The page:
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Yvonne S. McCool

Yvonne McCool has been writing great Sentinel fan fiction for almost three years now and has become famous for her lengthy futuristic drama series, Upgrade, as well as a number of stand-alone drama and humor pieces. Yvonne has written 29 chapters of Upgrade so far. This is one of the longest-running series in the gen Sentinel fandom, transplanting the descendants of the Sentinel characters into a future universe. Yvonne shares her love of The Sentinel and writing with her husband, Robert McCool, who also writes TS fan fiction. Their most recent collaboration is the Allies series, a crossover between The Sentinel and Stargate SG-1. Yvonne's Cascade Library story listing currently includes 33 stories. Her stories are located at her webpage, Yvonne's General Fan Fiction.

Thanks for taking the time to chat with us, Yvonne!

Tell us a little bit about yourself.

Well, let's see. I'm married to another fan fiction writer and Robert McCool, no children, and I'm a computer programmer. Yes, I'm Y2K compliant.

What else do you enjoy doing besides writing TS fan fiction?

I have a reading habit so severe I can never have children. All those stacks of books would crush an inspecting child. I also like music, doing graphic work, and going on driving adventures.

How did you become a Sentinel fan?

I was flipping channels and landed on UPN. The episode was Cypher. I was intrigued by the concept and (naturally) thought the guys were studs. I started watching it pretty regularly after that.

What is your favorite episode and why?

Blind Man's Bluff because while you and I would have been whimpering in the hospital after losing our sight, Jim decides to continue the investigation and Blair is right there with him. Either these guys are too brave for words, or they have serious "reality" issues and Simon is an enabler.

How did you start writing Sentinel fan fiction?

January 1997. I remember it well. I was wearing brown. I was reading fan fiction by then and in the back of my mind I kept telling myself "You could do that."

What was your first story, when did you write it, and what was it like to post your first story?

My first TS story was Dancing and it started out as an apology for not snipping enough from a reply to another posting. I wrote the story in a couple of hours, talked the Listmom into looking at it, and I posted it. Since then I written a *few* other things.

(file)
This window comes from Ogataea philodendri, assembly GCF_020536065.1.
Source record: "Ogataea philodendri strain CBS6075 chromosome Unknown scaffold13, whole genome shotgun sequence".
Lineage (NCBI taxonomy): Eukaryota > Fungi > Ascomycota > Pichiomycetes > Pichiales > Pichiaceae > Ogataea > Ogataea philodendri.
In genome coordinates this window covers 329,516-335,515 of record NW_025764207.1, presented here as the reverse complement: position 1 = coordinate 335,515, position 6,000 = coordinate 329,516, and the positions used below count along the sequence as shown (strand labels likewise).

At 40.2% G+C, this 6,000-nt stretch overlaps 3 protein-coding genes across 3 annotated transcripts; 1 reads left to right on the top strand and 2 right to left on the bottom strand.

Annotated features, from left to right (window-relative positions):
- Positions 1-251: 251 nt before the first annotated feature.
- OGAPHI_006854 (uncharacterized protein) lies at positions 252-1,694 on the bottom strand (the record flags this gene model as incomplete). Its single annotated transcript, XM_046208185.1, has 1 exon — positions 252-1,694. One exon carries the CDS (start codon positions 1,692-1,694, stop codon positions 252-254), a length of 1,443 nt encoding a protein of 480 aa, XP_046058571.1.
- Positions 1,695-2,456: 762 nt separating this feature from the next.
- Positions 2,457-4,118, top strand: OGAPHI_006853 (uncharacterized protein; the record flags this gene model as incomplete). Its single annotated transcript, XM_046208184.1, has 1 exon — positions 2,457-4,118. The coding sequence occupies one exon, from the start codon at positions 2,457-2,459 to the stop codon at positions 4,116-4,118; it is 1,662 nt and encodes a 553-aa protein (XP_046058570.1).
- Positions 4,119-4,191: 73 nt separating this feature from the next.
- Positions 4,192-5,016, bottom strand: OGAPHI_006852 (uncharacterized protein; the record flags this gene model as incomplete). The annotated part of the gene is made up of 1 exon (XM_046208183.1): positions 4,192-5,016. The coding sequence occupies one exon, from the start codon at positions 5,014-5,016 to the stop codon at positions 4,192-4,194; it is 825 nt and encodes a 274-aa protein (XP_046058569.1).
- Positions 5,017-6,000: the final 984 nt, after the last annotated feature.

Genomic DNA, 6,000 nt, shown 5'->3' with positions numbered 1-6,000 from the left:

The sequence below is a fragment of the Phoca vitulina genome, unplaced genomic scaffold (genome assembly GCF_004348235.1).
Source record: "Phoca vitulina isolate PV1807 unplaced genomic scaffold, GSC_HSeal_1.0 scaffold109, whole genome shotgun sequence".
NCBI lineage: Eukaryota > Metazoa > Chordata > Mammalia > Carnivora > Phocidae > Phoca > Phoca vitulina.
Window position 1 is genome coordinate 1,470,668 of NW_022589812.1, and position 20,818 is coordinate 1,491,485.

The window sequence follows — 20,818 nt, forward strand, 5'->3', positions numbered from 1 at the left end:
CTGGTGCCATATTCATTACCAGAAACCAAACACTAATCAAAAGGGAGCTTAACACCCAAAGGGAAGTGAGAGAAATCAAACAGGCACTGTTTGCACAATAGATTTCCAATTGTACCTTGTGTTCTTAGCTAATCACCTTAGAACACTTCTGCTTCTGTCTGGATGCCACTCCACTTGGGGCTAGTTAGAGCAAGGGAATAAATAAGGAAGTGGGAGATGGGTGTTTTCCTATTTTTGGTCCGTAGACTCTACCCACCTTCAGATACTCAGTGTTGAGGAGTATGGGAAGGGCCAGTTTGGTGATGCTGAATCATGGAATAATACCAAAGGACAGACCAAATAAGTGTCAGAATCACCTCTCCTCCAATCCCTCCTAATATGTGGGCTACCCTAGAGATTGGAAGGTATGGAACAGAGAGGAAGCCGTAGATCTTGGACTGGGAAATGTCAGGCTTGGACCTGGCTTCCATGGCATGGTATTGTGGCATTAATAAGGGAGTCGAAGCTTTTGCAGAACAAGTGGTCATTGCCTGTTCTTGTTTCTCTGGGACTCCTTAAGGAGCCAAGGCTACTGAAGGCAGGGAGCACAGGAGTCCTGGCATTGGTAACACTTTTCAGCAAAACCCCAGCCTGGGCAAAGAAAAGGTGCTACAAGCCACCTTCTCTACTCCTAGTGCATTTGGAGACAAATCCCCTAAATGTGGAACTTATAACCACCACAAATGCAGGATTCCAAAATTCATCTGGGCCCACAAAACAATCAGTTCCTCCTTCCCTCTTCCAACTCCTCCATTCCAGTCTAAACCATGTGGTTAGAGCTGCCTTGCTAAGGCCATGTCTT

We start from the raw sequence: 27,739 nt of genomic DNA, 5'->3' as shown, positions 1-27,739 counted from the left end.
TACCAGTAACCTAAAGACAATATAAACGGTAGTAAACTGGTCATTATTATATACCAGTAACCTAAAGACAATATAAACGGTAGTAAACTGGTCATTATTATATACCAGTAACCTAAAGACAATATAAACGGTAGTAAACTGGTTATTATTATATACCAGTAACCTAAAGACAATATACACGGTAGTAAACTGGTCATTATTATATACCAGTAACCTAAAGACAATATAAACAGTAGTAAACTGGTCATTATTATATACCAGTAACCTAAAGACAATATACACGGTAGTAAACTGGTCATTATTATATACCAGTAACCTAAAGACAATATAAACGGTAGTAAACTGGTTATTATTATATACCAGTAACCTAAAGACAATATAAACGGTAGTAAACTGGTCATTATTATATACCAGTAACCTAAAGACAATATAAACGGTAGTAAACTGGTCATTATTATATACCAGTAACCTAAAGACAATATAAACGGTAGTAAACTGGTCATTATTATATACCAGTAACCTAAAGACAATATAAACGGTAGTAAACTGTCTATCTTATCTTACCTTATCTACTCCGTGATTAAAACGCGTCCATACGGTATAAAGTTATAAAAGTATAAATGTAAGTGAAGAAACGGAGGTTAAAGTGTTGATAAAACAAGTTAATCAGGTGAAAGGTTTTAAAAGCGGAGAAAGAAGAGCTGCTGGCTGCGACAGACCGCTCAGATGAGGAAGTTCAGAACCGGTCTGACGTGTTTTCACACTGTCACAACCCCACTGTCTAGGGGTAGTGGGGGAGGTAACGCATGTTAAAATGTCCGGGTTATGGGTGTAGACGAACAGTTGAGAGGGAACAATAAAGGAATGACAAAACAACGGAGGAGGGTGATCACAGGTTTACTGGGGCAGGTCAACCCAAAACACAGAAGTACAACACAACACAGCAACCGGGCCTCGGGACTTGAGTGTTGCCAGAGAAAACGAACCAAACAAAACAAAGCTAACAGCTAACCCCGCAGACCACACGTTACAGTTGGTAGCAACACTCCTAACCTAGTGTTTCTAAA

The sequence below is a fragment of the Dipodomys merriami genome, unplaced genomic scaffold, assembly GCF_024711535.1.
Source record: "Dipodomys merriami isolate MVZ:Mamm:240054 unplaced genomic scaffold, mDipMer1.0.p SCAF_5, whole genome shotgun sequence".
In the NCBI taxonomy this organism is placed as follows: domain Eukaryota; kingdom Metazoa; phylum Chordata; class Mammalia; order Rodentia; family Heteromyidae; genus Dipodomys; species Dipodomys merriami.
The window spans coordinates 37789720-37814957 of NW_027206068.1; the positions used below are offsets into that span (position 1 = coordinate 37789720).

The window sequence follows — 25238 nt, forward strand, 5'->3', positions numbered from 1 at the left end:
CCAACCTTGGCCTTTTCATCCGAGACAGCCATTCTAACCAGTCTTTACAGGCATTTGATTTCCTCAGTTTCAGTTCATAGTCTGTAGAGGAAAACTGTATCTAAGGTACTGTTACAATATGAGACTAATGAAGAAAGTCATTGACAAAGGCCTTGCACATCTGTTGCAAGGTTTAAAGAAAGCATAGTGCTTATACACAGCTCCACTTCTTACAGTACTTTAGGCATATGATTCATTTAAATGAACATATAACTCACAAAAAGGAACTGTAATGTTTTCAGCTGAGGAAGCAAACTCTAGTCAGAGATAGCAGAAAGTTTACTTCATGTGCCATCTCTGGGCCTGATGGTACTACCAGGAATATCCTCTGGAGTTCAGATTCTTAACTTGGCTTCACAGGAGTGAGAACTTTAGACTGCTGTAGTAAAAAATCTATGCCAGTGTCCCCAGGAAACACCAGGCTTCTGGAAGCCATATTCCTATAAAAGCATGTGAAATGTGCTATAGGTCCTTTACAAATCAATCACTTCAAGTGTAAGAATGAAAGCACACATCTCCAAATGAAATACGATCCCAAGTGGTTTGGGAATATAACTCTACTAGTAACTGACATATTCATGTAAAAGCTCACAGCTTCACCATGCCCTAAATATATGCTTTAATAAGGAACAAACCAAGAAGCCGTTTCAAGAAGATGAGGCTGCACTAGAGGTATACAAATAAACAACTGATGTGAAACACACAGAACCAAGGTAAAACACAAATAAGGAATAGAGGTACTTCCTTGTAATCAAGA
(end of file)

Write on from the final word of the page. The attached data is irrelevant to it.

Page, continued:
Posting that story was so exciting. I work in an arena where things are rarely "finished." As soon as you complete a project, the specifications for the next upgrades are already coming down the pipe. It felt wonderful to finish something and for better or worse, put it out. Then the dreaded "Sequel Bug" hit.

If you could see any of your stories made into a real episode, which one would you choose?

The entire Upgrade series would make a great CGI series. The original actors could do the voices, and I would market toys. The Doctor Sandburg action figure would have more clothes than Barbie. The Guardians could come as both action figures with battle gear and as plush toys.

A Perfect Crime would be the most like the show itself and would translate well to the screen.

Which story are you most proud of?

That's a hard one because I like a lot of my stories for different reasons. But to choose one, I'd have to pick Mark of Cain as my cinematic foray. It was very different from anything else I'd read then or since. I like doing things differently. It was the nearly perfect soldier versus the nearly perfect guide. I won't spoil it, but the lengths that Jim went through to take down his target and the cleverness of Blair in keeping the hunter off track.

Which character is the easiest for you to write? Who is your least favorite?

It's easier for me to do action with Jim, motivation with Blair, and reasoning with Simon. Except when I'm doing action with Simon, motivation with Jim, and reasoning with Blair. But that doesn't mean I can't reason with Jim, motivate with Simon, and let Blair take care of the action. Different stories present different challenges and the setup decides which part will be the hardest to handle. I don't have a character I don't like to write. Even Rafe and Brown are easy because there is so little canon on them, I can do almost anything I want.

What genre(s) do you enjoy writing the most?

Dramas, AUs, and humor. Smarm is my least favorite in that it proposes that you set out with the goal of the sicky sweet, but if it comes up naturally that's totally different. I've never written a missing scene story.

Who are your beta readers and what do you appreciate most about them?

I won't name names, as they are all currently in twelve-step programs to stop the madness of fan fiction. I will generalize them though--I have The Comma Lady, The Medical Knowledge Lady, The Plot Lady, The More Violence Guy, The More Sex Guy, and The Overall Tone Twins. I have yet to have a story where one of them didn't find something *everyone* else missed. Not once. It's eerie.

When they see this un-betaed piece they will throw up their hands and cry "Have we taught her nothing?"

My betas have made me a much better writer. There are a lot of things I can point to in my writing that I can directly attribute to their kind guidance. I've learned more from them than in sixteen college hours of technical writing courses. [Tosses cyber-roses and throws cyber-kisses]